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‘A Romancing of the Heavens’

By John C. Mannone

When I was a young boy immersed in the Hardy Boys books and the Rocky Jones television programs, I’d look up at the stars and think about how I wanted to go there and explore the universe with my own homemade spaceship from junkyard parts. My imagination sparkled like the stars. This led to a lifelong love of discovery and a career in science and engineering.

There’s something about the mystery of outer space and the imagined adventures to new and strange places. As I grew older my spaceship there became a telescope…and my imagination, which was still fed with fantasy and science fiction, but enhanced by my advanced degrees in chemistry and physics. My awe of the heavens has been magnified a hundred-fold because of math and science.

It all began with curiosity because I could see the sun, the moon, and the stars, also. A simple pleasure that led me to study the physical world professionally, and later contemplate all the unanswered questions, especially the big ones (which are often metaphysical, philosophical, and theological), like ‘Where did I come from? How? Where am I going after I die?’ And so enters poetry, that entity that tries to answer the unanswerable questions. All of this—fantasies, my science, my literary art—all came from that first look toward the heavens when all I could see were stars, the thousands of beautiful stars.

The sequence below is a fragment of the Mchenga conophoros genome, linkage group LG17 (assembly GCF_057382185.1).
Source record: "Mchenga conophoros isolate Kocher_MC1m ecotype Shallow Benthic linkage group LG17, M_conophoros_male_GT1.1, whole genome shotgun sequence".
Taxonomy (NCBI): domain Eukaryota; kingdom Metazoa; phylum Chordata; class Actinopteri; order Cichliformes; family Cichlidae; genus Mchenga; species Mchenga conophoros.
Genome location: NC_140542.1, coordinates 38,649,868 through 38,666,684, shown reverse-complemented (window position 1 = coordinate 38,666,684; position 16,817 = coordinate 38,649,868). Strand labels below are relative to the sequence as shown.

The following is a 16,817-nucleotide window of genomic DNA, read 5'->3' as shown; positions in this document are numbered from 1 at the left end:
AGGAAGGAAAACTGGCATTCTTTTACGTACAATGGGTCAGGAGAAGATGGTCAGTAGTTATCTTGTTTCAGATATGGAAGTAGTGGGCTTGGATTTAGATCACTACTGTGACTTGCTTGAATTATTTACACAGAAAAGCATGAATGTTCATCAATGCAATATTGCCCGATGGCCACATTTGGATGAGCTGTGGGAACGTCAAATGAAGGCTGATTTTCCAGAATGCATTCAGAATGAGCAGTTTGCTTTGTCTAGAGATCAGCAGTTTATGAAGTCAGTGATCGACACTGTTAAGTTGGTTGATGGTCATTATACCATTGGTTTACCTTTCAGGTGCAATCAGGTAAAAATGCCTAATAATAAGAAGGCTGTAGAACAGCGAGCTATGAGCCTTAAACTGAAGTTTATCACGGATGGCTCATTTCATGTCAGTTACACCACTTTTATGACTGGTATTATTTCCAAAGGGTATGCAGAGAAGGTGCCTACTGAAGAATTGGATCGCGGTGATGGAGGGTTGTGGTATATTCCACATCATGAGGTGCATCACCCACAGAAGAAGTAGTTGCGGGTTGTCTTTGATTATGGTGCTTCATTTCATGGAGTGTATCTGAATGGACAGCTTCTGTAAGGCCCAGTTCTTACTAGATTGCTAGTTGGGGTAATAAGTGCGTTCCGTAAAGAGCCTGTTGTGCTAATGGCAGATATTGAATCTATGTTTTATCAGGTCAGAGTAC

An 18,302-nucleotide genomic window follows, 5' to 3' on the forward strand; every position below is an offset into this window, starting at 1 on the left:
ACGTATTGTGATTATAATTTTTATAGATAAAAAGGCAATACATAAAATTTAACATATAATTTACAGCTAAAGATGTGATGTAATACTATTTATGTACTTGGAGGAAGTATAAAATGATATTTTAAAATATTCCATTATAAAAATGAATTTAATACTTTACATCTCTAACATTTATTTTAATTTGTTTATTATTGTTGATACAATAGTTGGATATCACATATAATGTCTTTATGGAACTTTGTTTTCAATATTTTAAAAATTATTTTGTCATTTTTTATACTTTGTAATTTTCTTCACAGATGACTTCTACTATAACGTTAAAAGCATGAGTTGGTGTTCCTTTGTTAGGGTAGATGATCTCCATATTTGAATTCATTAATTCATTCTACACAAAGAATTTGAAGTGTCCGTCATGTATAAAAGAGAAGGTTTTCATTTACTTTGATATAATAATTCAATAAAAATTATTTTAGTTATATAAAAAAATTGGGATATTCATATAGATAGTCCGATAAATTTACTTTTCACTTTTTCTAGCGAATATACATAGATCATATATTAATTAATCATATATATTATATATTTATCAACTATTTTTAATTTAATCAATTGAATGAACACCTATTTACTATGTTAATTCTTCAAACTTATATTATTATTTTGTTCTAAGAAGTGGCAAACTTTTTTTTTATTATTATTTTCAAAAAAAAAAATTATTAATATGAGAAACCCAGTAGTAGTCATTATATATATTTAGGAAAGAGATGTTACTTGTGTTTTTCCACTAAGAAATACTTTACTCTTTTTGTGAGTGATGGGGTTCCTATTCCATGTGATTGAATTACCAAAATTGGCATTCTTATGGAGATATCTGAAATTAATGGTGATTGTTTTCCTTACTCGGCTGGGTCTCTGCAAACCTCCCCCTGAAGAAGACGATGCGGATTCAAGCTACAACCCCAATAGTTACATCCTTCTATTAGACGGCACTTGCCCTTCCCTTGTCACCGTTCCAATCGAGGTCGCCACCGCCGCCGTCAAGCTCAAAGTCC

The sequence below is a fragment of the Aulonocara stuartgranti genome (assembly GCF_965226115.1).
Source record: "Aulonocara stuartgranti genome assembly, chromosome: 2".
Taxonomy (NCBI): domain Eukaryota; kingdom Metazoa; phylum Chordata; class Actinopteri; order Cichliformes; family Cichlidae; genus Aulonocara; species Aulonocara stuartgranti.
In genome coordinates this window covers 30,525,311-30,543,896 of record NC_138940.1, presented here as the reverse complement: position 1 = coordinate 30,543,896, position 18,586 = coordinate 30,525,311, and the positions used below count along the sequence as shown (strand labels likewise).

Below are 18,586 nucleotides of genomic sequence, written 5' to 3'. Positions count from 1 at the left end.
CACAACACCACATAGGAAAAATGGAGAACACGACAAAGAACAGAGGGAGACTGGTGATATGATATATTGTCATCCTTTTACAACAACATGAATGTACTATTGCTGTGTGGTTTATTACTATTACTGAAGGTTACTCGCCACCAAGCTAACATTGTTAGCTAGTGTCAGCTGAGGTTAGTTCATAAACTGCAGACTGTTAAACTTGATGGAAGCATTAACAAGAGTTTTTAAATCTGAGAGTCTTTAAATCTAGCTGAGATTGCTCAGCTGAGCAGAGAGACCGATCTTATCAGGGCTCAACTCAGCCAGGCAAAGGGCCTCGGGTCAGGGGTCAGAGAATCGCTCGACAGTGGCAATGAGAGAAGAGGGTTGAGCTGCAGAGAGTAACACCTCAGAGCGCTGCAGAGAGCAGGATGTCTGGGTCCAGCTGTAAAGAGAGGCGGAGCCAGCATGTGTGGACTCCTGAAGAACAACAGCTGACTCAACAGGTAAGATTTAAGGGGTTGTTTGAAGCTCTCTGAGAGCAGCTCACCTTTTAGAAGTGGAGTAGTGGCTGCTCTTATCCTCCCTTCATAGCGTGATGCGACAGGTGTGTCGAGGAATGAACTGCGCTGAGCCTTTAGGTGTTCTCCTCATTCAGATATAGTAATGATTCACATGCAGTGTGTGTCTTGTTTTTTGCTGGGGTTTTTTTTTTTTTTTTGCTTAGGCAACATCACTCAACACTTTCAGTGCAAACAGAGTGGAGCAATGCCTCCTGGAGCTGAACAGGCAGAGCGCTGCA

Nightsongs is a multimedia project in the form of an enhanced eBook. It’s a poetry chapbook that celebrates the awesomeness of the night skies—a romancing of the heavens—but also informs about the vagaries of light pollution, which threatens all of the stellar beauty and compromises the legacy that starry nights could leave.

In the making for years, Nightsongs has twenty-six poems in a wide variety of styles. Voice recordings by the author and other artists will be included. Each poem will also be augmented with a variety of musical backgrounds, including jazz improvisations, digital music, and recorded music from progressive rock groups. In one case, excerpts from the Globe Theater radio broadcast by H. G. Wells (1938) about the Martian invasion are included (because high-intensity highway lighting appeared as UFOs in a light snowstorm had inspired a poem). In addition, static and/or dynamic images in the form of photographs, digital artwork, paintings, macromedia flash, GIFs and PowerPoint combine with the sound experience for a synergistic effect.

The collection fuses art with science, but the science is light, yet serious, and the poetry is speculative, but literary, yet entertaining. The introduction will discuss the issue of light pollution and suggest some remedies and links to resources.

Preserving the dark skies is important for many reasons. To begin with, the night sky is a resource and a treasure. Preserving them is the ethical thing to do. We humans have the responsibility of being good stewards, at least for our posterity’s sake (if not to ourselves)—to leave the legacy of appreciation of the beauty in the natural world. Like nature all around us, dark skies with all of its stellar jewel chest, is inspirational. But it is more, the night sky is a laboratory in which we can study many natural wonders. It’s not just to sate a curiosity or to ponder philosophical/theological questions or to wonder if there is extraterrestrial life, but to celebrate creation itself. Why? To help find our place in the universe. And in appreciation the night skies we also help ourselves. No apologies for sounding preachy—I believe that when we love and respect all of creation, then we will be more apt to love and respect our fellow human beings. Also for generations, stars have influenced history and culture, and I’m not talking about astrology. We can relive those stories when we can see the constellations. The night sky sparks imagination, which makes us better poets and writers, thinkers, scientists, and people in general.